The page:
Seventh grade students at Brooklyn Middle STEAM School recently participated in a presentation with Ayenna Davis about her family experiences spending summers in Selma, Alabama and the civil rights march across the Edmund Pettus Bridge.
Davis, a former teacher, spoke to students about her family's experience in Selma. She taught students about a bridge in Selma that is still named after Edmund Pettus, who was a former Confederate brigadier general, U.S. senator, and state-level leader of the Alabama Ku Klux Klan. Her aunt and mother were foot soldiers who marched in protest across the bridge. The Edmund Pettus Bridge was the site of the conflict of Bloody Sunday on March 7, 1965, when police attacked Civil Rights Movement demonstrators with horses, billy clubs, and tear gas as they were attempting to march to the state capital.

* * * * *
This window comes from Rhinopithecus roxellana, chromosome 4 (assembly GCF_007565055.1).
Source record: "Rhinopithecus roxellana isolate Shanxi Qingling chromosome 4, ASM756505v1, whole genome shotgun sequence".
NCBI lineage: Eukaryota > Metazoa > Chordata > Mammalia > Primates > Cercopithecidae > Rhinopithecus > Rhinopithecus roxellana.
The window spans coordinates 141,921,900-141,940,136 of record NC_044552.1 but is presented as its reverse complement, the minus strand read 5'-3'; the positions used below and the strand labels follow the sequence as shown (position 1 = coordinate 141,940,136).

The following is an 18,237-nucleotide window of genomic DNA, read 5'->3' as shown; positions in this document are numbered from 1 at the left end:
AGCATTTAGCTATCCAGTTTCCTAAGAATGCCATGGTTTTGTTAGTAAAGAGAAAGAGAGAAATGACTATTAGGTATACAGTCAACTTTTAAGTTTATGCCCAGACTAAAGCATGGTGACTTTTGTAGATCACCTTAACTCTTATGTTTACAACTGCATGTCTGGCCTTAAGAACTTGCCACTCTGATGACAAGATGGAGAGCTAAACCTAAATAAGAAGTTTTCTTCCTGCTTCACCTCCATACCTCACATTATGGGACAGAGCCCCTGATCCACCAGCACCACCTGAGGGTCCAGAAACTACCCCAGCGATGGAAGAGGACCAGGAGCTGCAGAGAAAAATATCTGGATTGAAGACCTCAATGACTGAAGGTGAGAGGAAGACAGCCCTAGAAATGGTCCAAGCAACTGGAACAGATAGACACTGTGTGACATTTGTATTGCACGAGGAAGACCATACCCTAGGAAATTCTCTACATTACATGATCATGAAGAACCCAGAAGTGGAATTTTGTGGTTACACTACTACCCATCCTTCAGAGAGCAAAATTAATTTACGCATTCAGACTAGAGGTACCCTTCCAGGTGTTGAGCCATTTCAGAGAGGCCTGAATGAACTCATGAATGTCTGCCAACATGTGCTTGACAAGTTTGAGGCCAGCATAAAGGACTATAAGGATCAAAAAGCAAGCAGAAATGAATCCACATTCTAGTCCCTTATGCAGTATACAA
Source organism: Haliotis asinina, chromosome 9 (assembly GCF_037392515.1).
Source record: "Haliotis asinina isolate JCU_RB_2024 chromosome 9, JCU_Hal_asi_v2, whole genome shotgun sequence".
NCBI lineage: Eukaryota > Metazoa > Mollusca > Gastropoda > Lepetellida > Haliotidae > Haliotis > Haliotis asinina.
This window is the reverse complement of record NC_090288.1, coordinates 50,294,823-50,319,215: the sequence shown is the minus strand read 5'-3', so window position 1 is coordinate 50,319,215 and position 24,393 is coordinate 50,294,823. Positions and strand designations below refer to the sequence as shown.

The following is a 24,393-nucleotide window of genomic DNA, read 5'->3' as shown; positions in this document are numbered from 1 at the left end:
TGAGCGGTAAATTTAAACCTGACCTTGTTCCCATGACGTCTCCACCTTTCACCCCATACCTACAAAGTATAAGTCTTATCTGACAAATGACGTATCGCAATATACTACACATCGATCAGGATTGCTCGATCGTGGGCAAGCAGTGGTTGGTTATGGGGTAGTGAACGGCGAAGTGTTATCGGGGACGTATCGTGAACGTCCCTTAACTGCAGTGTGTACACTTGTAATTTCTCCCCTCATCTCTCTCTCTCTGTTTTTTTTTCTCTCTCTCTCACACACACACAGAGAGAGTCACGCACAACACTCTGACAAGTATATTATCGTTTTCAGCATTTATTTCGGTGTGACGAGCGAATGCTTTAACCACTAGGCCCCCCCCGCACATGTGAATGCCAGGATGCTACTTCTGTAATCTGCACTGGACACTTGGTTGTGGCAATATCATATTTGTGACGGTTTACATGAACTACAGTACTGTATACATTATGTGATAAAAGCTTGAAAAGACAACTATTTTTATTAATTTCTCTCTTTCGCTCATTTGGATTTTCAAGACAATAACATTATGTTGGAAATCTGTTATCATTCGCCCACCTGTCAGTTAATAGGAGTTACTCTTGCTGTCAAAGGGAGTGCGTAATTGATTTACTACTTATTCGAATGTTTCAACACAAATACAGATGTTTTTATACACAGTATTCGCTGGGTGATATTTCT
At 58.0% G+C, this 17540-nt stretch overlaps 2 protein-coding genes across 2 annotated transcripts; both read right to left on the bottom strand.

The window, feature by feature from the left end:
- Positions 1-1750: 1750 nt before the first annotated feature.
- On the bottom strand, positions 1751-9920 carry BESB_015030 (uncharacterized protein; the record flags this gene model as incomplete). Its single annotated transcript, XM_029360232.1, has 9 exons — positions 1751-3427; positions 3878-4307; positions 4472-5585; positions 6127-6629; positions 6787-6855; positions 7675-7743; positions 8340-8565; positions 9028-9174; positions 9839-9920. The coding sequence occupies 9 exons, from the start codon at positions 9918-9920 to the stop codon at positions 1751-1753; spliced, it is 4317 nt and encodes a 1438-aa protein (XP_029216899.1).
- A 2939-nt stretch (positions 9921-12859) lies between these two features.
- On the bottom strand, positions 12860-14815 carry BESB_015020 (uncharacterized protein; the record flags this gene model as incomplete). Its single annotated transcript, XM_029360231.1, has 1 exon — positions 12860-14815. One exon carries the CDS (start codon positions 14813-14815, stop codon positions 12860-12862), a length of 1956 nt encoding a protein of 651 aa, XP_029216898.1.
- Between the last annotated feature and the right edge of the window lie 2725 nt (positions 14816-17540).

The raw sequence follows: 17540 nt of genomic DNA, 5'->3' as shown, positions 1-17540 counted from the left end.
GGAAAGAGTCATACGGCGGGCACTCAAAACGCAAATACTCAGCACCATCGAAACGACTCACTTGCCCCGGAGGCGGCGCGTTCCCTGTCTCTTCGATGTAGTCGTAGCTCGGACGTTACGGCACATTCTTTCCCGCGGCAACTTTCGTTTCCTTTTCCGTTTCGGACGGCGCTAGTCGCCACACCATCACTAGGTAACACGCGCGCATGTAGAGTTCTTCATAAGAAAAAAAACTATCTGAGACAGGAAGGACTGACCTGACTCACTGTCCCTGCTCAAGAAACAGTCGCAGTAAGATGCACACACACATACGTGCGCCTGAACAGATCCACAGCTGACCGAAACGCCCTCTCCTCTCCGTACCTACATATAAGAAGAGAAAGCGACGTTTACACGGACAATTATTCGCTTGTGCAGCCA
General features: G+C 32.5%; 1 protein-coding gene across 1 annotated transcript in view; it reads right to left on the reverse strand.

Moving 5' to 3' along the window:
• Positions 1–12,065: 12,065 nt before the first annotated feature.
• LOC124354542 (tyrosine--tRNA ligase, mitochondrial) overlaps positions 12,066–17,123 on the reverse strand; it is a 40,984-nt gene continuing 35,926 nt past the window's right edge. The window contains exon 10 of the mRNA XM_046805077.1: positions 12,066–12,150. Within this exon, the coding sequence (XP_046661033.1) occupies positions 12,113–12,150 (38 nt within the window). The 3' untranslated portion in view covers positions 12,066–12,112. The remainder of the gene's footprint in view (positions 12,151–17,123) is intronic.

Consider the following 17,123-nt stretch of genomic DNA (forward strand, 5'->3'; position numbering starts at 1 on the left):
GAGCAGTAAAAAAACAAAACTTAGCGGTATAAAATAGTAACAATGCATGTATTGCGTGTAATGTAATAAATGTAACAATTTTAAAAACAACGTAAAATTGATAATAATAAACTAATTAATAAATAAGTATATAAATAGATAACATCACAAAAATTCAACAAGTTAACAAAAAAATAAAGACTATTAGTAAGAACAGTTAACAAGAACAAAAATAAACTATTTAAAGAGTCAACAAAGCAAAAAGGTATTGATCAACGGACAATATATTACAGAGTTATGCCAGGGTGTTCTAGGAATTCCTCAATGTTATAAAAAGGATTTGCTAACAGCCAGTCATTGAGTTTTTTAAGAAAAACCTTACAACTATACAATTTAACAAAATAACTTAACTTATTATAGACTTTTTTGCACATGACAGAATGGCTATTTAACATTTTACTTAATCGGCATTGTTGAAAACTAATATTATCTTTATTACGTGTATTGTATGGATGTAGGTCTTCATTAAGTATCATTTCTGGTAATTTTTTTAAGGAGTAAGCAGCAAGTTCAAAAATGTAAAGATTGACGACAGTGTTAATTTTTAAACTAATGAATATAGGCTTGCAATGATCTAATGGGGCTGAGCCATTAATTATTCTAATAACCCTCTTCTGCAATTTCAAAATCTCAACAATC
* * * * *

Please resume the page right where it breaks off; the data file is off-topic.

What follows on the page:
Davis also talked to students about the history of the n-word, calling it one of the most powerful yet ugliest words in history. She told students about the fight for the right to vote, sit-ins and freedom rides. She urged students to look around the room at their classmates and think about what it took to get to this point.
“Cherish the fact that you get to have this education. Cherish what they did for you and work harder,” Davis told the students.
Many of the themes that Davis talked about will show up in the book that seventh grade students will be reading: “March,” an autobiographical black and white graphic novel about the Civil rights movement, told through the perspective of civil rights leader and U.S. Congressman John Lewis.
The students were encouraged to ask questions and engage in the presentation. Students asked about why people judge others based on the color of their skin and why Pettus’ name is still on the bridge.
Interested in learning more about Brooklyn Middle STEAM School? Visit district279.org/magnet.